Quite surprisingly, however, both Nawaz Sharif and Asif Zardari found themselves out of jail in the final months of 2019. The opinion is mixed on the dynamics of such sudden release offered to the two senior and popular politicians whom Imran Khan hated the most. In all probability, it seems unthinkable Khan could have pardoned them for his entire political plan and rhetoric is predicated on the so-called ‘corruption’ of the said and other non-PTI politicians.
Nevertheless, if one keeps tab on CMR during the last couple of years, it is legitimate to argue that both the Sharifs and the Zardaris were somehow able to negotiate with the powers that be behind the doors. From the perspective of civil-military relations in the past decades, it seems irrational on the part of the military authorities to put them eggs in one basket. Also, with issues related to misgovernance, economic non-performance i.e. price hike, and organizational weaknesses of the PTI, it seems very implausible the latter could enjoy the pleasure of the ultimate power center for that long.
In 2020, the litmus test for the Khan government is to ensure ‘extension’ legislation for which time is running out. If the government is serious on it, it has to mend ways with the opposition especially PML-N and the PPP. Given improvement in their relations with the militablishment lately, it is very likely these parties would support the said legislation. However, if the Khan government kept bypassing the opposition, it will have to offer an extraordinary show of legislative competence to manage the senate if it decided for a simple ‘act of parliament’ that did not require constitutional amendment.
At the moment, however, it seemed the Khan government has ostensibly decided for judicial engagement by filing an appeal against the ‘extension’ judgment in the hope of getting the ‘six-month’ bar removed and the COAS tenure extended without institutional intervention of the apex judiciary. This and the Musharraf case will indubitably test the judicial nerves of newly appointed Justice Gulzar Ahmed and his associates.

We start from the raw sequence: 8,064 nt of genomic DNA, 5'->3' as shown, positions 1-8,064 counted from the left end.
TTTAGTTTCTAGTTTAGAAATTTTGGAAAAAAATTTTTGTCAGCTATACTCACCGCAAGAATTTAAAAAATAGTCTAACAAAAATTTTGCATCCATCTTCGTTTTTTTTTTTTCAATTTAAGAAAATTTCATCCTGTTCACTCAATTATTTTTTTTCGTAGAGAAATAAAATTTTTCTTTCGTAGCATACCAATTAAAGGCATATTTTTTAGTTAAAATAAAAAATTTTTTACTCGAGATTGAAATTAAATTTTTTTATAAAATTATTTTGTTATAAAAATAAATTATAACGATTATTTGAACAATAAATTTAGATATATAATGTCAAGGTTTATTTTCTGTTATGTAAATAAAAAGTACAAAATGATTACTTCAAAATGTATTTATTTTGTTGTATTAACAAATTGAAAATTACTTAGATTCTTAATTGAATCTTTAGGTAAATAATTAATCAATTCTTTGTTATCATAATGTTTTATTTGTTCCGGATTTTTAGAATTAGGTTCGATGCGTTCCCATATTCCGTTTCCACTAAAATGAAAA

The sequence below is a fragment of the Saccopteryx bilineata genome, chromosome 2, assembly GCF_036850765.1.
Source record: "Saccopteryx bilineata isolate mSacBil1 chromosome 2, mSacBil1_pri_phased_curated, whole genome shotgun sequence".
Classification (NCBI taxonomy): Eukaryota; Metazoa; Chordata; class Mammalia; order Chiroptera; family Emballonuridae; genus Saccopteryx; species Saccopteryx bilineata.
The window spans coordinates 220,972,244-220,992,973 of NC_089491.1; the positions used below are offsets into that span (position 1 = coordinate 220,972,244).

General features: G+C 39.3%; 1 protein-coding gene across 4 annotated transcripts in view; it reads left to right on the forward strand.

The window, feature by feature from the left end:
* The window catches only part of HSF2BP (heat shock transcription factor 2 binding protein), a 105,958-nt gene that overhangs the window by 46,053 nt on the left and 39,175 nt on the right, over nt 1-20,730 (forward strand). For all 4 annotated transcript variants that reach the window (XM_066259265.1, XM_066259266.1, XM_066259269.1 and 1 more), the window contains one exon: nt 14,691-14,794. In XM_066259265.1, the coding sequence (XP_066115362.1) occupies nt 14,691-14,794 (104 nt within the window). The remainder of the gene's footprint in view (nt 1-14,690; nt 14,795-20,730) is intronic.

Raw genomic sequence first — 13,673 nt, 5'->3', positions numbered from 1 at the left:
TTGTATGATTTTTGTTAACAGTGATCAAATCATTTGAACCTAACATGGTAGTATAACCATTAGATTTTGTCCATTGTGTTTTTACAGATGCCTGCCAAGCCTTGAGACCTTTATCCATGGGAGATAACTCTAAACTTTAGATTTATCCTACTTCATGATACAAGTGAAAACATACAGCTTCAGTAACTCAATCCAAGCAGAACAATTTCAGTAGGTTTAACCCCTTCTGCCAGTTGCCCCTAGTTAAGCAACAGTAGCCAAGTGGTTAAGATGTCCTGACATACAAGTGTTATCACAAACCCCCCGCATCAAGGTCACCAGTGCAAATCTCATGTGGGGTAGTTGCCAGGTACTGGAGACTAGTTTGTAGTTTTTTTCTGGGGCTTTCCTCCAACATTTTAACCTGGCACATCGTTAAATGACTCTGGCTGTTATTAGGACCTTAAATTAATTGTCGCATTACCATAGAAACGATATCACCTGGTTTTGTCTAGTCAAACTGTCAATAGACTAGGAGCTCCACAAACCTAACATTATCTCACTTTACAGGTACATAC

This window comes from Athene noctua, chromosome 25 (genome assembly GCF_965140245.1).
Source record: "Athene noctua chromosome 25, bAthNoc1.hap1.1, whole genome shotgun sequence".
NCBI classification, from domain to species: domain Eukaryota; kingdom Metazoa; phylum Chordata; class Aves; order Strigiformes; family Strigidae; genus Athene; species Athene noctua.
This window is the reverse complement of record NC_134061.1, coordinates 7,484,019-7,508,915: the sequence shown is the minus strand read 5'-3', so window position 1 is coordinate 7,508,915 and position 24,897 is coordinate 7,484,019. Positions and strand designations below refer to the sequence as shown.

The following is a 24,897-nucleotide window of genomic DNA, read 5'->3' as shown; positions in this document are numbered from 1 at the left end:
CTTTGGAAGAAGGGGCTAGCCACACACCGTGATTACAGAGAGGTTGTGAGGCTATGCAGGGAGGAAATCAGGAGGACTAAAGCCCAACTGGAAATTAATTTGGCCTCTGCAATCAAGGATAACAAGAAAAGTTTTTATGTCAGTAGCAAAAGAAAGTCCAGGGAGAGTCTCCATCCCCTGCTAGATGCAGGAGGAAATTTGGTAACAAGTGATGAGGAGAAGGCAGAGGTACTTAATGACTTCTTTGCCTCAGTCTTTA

It is very hard to predict the outcome of the filed appeal in the ‘extension case’. However, if one goes by the salient features of the two judgments, it will amount to judicial retreat and institutional compromise if the said judgments are reversed in letter and spirit: If the SC upholds particularly the ‘extension’ judgement and, meanwhile, the Khan government remains unable to do the required legislation out of miscalculation or arrogance or both. The SC is not likely to accord another ‘conditional’ and ‘ short term’ extension if the matter is referred to it once more. In that scenario, the Khan government will have to appoint a new COAS who may not have the mood or mindset to work with Imran Khan (government) due to obvious reasons.
To avoid the undesired, in 2020 the best course available to the involved stakeholders is to start thinking on the concept of the ‘separation of powers’ which, indeed, can serve as the basis to resolve the lingering crisis of imbalanced civil-military recaptions.
In 2020, if the political parties, the judicial and the military failed to capitalize on the contextually available choices of institutional respectability and constitutional centrality, intra-institutional instability will grow in size, that would, ultimately, impact politics, polity and the state in extremely negative terms.
The writer has a PhD in civil-military relations from Heidelberg University. He is DAAD, FDDI and Fulbright fellow and taches at Iqra University, Islamabad. @ejazbhatty